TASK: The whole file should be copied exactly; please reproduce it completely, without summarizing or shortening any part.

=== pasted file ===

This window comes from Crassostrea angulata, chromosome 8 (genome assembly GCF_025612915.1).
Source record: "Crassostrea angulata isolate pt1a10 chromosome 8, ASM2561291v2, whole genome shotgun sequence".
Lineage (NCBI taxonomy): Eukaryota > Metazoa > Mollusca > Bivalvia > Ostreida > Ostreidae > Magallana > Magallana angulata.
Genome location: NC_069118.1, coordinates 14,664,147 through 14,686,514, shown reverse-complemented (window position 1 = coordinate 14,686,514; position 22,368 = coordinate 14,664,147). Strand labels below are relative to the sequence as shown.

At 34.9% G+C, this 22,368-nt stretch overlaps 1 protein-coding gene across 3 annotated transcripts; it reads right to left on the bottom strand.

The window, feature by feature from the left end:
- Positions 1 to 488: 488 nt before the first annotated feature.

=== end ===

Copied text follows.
This window comes from Crassostrea angulata, chromosome 8 (genome assembly GCF_025612915.1).
Source record: "Crassostrea angulata isolate pt1a10 chromosome 8, ASM2561291v2, whole genome shotgun sequence".
Lineage (NCBI taxonomy): Eukaryota > Metazoa > Mollusca > Bivalvia > Ostreida > Ostreidae > Magallana > Magallana angulata.
Genome location: NC_069118.1, coordinates 14,664,147 through 14,686,514, shown reverse-complemented (window position 1 = coordinate 14,686,514; position 22,368 = coordinate 14,664,147). Strand labels below are relative to the sequence as shown.

At 34.9% G+C, this 22,368-nt stretch overlaps 1 protein-coding gene across 3 annotated transcripts; it reads right to left on the bottom strand.

The window, feature by feature from the left end:
- Positions 1 to 488: 488 nt before the first annotated feature.